African Science Granting Councils and Partner Meetings call for enhanced research funding, research impact and collaboration

African Science Granting Councils and Partner Meetings call for enhanced research funding, research impact and collaboration

“The gathering of the African Science Granting Councils (SGCs) and our Partners on the occasion of the World Science Forum (WSF) 2022 highlighted the need for us as SGCs to continue strengthening efforts to enhance research and granting systems in support of excellent and inclusive science. The meetings have emphasised the importance of transdisciplinary approaches, and advanced insights and skills, as we strive to catalyse our science systems for impact.” 

National Research Foundation (NRF) Chief Executive Officer, Dr Fulufhelo Nelwamondo made these remarks about the recently concluded African Science Granting Councils and Partner Meetings, held on the sidelines of South Africa’s Department of Science and Innovation (DSI)-hosted World Science Forum. The NRF hosted these high-level meetings held annually under the auspices of the Science Granting Councils Initiative (SGCI) in Sub-Saharan Africa and the Global Research Council (GRC).

Bringing together international, regional and local partners representing 50 countries, the meetings provided a platform for science funding agencies on the continent and beyond to share experiences; advance good practices in research management; and evaluate the progress in the implementation of capacity strengthening and collaborative activities.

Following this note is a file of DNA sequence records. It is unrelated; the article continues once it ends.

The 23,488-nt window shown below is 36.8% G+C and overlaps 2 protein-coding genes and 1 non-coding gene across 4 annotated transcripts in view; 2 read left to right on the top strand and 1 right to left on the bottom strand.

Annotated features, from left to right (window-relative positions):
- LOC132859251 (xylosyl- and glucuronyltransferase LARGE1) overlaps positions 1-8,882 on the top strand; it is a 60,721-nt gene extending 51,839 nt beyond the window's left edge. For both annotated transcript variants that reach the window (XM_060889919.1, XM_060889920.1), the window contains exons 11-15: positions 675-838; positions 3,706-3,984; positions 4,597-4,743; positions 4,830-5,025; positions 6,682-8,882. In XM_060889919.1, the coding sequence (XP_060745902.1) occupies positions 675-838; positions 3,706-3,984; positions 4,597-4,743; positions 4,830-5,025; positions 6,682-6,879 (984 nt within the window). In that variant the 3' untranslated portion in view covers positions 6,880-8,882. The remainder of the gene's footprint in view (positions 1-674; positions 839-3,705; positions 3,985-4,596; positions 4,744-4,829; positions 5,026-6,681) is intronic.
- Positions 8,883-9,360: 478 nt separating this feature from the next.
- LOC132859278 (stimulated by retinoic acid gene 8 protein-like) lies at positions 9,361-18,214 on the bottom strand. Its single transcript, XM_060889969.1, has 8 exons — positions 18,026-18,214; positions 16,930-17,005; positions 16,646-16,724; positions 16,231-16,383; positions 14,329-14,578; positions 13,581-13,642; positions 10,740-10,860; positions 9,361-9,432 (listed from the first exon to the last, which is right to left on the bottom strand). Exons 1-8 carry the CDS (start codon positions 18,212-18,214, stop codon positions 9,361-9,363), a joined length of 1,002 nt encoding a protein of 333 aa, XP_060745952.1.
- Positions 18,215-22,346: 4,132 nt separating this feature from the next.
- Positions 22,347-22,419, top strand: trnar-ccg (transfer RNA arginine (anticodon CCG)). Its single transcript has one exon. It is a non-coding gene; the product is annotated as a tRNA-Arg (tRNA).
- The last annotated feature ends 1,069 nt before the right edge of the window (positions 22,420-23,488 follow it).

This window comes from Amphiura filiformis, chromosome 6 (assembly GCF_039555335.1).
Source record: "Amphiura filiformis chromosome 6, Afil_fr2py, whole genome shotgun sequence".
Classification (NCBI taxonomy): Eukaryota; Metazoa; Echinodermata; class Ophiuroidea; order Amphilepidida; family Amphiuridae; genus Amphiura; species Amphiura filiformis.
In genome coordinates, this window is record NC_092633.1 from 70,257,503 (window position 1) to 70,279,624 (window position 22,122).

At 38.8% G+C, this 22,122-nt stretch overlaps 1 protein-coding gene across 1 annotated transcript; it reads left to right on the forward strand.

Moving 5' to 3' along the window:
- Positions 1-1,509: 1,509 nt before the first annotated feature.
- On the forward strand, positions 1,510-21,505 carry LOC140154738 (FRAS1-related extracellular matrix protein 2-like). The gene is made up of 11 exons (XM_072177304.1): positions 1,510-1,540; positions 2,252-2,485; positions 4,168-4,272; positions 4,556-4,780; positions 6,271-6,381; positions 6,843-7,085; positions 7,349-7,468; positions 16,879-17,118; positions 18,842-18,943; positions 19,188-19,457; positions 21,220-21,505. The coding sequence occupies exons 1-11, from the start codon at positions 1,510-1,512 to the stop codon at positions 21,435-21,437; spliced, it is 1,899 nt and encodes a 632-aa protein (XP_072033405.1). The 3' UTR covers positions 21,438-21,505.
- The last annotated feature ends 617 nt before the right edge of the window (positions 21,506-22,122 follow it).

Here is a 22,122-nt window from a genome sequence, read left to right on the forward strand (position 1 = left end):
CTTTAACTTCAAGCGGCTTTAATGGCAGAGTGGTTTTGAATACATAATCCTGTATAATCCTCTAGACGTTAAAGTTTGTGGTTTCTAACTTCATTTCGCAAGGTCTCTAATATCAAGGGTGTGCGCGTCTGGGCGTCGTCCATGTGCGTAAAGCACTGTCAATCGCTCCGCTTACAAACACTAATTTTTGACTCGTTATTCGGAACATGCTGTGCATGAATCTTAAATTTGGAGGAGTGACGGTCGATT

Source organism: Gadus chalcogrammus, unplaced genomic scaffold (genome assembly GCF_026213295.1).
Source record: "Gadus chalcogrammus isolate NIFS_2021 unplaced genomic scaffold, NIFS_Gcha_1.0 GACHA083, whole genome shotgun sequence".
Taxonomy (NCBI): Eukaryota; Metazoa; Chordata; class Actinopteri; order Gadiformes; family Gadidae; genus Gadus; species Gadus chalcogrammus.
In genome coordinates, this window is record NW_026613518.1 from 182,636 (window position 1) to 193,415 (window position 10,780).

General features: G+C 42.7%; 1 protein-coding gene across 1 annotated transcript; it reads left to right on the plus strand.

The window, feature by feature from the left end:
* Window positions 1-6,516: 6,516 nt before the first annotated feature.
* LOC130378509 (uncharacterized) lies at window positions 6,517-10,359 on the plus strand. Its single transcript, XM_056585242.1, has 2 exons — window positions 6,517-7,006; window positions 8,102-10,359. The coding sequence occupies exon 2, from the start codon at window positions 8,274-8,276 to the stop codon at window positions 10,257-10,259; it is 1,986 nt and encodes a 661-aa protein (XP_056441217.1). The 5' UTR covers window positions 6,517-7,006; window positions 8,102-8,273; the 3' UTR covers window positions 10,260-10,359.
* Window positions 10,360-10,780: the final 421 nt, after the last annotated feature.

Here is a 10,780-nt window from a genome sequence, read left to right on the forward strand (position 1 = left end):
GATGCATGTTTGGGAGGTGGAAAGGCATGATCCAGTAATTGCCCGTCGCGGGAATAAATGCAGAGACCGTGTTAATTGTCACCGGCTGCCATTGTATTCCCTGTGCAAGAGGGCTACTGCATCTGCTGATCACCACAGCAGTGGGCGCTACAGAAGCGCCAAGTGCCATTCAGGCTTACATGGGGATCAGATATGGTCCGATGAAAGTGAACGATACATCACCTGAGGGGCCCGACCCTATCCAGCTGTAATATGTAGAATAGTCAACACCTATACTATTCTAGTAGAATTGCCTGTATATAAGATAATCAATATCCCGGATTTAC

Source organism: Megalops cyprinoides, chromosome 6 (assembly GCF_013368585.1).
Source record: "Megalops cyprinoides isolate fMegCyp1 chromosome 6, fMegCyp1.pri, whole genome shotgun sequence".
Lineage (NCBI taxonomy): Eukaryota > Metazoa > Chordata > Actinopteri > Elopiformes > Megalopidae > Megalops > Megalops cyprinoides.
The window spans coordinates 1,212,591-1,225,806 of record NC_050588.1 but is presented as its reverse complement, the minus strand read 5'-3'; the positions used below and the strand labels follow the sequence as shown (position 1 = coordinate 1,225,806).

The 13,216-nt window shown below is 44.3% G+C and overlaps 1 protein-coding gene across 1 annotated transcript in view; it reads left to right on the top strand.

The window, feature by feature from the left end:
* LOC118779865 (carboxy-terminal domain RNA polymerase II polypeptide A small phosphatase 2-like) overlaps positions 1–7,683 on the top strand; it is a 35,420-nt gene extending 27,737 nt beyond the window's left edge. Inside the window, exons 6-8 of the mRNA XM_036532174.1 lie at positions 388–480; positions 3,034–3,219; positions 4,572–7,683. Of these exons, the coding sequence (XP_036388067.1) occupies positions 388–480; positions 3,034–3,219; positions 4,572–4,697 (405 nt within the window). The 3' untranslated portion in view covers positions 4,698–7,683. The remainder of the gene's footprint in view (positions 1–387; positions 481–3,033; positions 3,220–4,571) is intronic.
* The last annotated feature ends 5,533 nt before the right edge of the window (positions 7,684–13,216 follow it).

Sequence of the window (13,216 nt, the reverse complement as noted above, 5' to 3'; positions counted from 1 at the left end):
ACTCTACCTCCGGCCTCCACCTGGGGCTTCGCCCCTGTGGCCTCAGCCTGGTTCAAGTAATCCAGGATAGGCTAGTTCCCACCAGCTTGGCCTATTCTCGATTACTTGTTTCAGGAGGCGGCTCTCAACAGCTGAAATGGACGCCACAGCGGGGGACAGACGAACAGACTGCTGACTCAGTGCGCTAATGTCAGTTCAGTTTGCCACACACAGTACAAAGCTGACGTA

The SGCI was launched in 2015 and strengthens the capacities of Science Granting Councils in 18 countries in Sub-Saharan Africa so that they can contribute to economic and social development. The SGCI is supported through a partnership of the United Kingdom’s Foreign, Commonwealth and Development Office, Canada’s International Development Research Centre (IDRC), the NRF, the Swedish International Development Cooperation Agency (Sida), the Norwegian Agency for Development Cooperation (Norad) and the German Research Foundation (DFG).

The SGCI Annual Forum reflected on how the SGCI has enabled the SGCs of member countries to leverage additional research and innovation funding, promote partnerships with local and international science actors, and unlock research success in terms of new products and knowledge uptake. Delegates discussed the importance of engaging in STI foresight to inform research and innovation, especially priority setting and STI policy-making in general, shaped by a masterclass paper, authored by Prof John Mugabe (University of Pretoria) on the topic. 

Since its establishment, the programme has facilitated the funding of research projects across the SGCI participating councils in the broad areas of industrialisation and manufacturing, sustainable economies and societies, emerging technologies and development, and social sciences and humanities. Over 70 projects have been funded. During the SGCI academic symposium, the SGCI brought together projects funded in the domains of agro-processing and insect physiology and ecology. At the same time, practical ways of using systems approaches and thinking in research were presented. The Sub-Saharan Africa region is gearing up to implement activities under the International Institute for Applied Systems Analysis (IIASA) Sub-Saharan Africa Regional Member Organization (SSARMO) with a focus on strengthening the understanding of systems approaches in research.